Residents give S.F. government a C+ 

Residents continue to rate city government as barely above average, according to survey results released by the city controller on Tuesday, which showed residents increasingly frustrated with Muni and feeling less safe, but more families with small children nonetheless planning to stay in The City.

The 2007 City Survey is based on responses by 3,605 San Francisco residents who were polled in January and February, mostly by mail, but also by telephone and Internet surveys. The last survey was done in 2005.

When asked how good a job local government is doing at providing services overall, those polled gave The City a "C+" grade, the same as in 2005.

According to the survey, The City makes a good first impression with new residents, but dissatisfaction with city services increases the longer one lives in San Francisco.

Two out of three residents who have lived in San Francisco less than a year given The City an A or a B grade; after a year, less than half of residents do so.

The report does note, however, that more respondents this year gave City Hall a grade of "B" or above than in any other survey year — 40 percent in 2007 compared with anywhere from 32 to 37 percent in previous years.

Lackluster approval was given to The City’s Recreation and Park Department and street and sidewalk cleanliness, with both service areas in the "C" range, the same as in 2005.

Muni took the hardest hit of all city services, with respondents giving The City’s public transportation agency an overall "C" average and its lowest points for convenience of routes, fares and communication to passengers since 1997.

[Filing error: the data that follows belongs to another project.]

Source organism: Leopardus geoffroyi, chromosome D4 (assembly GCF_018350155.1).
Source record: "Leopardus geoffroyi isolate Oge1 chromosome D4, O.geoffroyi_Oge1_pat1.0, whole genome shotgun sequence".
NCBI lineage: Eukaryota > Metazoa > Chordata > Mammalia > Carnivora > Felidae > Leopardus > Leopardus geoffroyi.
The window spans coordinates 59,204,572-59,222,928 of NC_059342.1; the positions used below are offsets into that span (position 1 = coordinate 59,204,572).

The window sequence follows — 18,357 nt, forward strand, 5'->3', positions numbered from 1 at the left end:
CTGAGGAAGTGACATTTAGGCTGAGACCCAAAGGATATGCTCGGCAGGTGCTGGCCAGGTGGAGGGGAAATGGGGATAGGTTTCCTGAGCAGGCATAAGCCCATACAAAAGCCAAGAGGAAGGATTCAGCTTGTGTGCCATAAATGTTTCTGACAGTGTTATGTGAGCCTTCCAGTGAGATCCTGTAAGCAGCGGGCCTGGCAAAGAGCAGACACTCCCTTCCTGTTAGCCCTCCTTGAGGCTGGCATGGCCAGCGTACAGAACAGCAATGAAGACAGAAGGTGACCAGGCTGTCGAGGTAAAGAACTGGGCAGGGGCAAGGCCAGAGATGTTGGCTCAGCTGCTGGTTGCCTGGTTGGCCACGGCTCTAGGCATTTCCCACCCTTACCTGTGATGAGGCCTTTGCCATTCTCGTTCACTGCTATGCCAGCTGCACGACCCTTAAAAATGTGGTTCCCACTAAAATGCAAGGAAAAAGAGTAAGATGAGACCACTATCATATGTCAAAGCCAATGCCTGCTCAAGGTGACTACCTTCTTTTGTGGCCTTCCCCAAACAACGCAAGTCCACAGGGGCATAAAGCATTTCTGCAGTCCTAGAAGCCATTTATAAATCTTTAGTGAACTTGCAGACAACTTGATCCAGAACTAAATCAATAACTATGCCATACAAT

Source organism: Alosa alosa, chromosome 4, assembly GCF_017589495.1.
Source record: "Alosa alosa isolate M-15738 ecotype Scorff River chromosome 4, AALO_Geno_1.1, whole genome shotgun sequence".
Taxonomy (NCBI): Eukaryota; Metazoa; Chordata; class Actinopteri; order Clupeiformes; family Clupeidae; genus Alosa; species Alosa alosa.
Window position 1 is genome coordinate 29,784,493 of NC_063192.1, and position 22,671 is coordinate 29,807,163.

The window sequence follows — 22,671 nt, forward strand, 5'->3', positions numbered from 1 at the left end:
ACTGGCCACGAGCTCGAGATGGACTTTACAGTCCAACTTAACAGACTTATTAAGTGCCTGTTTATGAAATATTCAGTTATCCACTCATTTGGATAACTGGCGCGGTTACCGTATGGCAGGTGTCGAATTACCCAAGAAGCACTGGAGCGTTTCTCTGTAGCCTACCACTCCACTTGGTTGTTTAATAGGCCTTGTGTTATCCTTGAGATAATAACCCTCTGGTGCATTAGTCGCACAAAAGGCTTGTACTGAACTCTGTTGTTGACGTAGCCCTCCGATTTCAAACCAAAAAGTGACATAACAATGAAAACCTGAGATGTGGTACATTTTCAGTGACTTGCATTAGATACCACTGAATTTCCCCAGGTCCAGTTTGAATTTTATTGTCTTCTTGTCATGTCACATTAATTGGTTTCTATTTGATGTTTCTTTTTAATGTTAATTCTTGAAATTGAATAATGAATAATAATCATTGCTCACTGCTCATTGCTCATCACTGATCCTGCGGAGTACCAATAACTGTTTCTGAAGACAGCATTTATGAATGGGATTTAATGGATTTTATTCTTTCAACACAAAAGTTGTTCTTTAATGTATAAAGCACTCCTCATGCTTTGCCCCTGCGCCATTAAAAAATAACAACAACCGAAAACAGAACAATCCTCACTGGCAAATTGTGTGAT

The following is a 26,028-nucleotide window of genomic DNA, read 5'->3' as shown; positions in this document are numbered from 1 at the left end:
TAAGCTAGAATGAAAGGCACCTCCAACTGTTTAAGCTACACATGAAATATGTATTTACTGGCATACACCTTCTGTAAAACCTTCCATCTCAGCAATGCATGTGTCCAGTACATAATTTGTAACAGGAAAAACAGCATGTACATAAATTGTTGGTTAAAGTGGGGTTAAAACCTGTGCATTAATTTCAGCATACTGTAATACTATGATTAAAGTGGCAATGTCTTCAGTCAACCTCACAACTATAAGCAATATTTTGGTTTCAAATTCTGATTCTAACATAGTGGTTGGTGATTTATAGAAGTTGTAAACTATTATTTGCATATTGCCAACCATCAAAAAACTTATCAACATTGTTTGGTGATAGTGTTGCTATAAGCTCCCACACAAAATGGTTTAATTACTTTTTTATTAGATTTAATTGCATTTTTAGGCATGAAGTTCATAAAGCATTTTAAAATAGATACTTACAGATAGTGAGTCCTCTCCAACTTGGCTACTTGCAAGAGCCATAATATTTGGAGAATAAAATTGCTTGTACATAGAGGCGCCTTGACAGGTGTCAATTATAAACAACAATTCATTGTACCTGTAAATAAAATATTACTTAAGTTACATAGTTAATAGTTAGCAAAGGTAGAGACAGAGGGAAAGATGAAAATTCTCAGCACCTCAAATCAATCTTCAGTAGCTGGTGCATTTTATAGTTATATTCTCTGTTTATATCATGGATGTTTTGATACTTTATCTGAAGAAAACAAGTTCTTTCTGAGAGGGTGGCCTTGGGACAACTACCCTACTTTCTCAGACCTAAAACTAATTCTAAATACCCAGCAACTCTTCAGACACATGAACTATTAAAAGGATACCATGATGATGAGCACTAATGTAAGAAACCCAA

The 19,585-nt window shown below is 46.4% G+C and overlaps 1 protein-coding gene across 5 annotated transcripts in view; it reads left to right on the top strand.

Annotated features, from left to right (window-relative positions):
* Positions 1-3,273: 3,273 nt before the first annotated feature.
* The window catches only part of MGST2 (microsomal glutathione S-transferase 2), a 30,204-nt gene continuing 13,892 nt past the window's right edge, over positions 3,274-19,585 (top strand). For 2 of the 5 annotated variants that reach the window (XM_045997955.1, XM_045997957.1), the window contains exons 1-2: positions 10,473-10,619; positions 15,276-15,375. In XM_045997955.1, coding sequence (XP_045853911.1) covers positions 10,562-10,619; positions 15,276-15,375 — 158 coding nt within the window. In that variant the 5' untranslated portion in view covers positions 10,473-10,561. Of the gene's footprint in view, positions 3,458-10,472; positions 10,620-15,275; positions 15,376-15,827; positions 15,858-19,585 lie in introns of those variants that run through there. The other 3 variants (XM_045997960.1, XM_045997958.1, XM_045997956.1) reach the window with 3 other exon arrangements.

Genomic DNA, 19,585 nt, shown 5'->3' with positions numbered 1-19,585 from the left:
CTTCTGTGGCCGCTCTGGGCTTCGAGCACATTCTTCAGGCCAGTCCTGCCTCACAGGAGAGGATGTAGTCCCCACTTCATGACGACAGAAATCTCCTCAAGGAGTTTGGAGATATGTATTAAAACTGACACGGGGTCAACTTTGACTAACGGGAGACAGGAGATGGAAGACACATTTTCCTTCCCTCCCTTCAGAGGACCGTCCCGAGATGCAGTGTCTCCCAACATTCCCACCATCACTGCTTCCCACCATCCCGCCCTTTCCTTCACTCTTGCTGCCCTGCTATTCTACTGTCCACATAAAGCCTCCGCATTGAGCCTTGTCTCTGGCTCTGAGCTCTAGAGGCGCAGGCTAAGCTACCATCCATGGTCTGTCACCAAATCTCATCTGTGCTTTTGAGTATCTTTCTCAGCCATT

Respondents also said they feel less safe on Muni this year than in 2005, and 25 percent of passengers gave drivers a poor or failing grade in the art of courtesy, which received a "C" grade.

Respondents to the 2007 City Survey differ in some respects from the San Francisco population, the report noted. Survey respondents tended to be more educated, more likely to be over 44 years old, had lived in San Francisco longer and included more white and fewer minority respondents.

The demographics of the respondents skewed results. For example, the report notes that the area of The City in which a resident lives, as well as race, income and age, are tied to how safe they feel.

While the report notes that respondents from southeastern parts of The City are less likely to report feeling safe, overall survey respondents gave The City a safety grade of "B-".

Although 80 percent of respondents said they felt safe or very safe walking alone in their neighborhoods during the day, that was down from 83 percent in 2005. Seven percent of respondents said they felt either unsafe or very unsafe during the day, up from five percent in 2005.

The most optimistic bit of news that the survey contained was a finding that 28 percent of respondents were very or somewhat likely to leave San Francisco, down from 33 percent in 2005.

How San Francisco rates in the eyes of residents


» More residents give favorable ratings than before

» Most are pleased with water quality

» Higher grades from people who use more services

» Newer residents give more favorable grades


Safety: C+

» Residents in southeastern neighborhoods feel less safe

» Feelings of safety down slightly from 2005, higher than in 1990s

Public transit: C

» Muni ratings decline for third time

» Ratings on Muni timeliness and reliability fall most in western part of city

Cleanliness: C

» Grades holding steady

» Southeastern neighborhoods and District 6 less likely to be clean

Pavement: C-

» Ratings of conditions continue to decline

Parks: C+

» Ratings significantly lower than 2004

» Frequency of park visits similar to previous years

Libraries: B-

» Ratings mostly steady

» Frequent users give higher ratings


» Children, youth and families: Fewer families plan to leave city

» Health insurance: Most residents insured, slight rise from 2005

» Technology: Disparity in Internet access by demographic factors increasing

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Bonnie Eslinger

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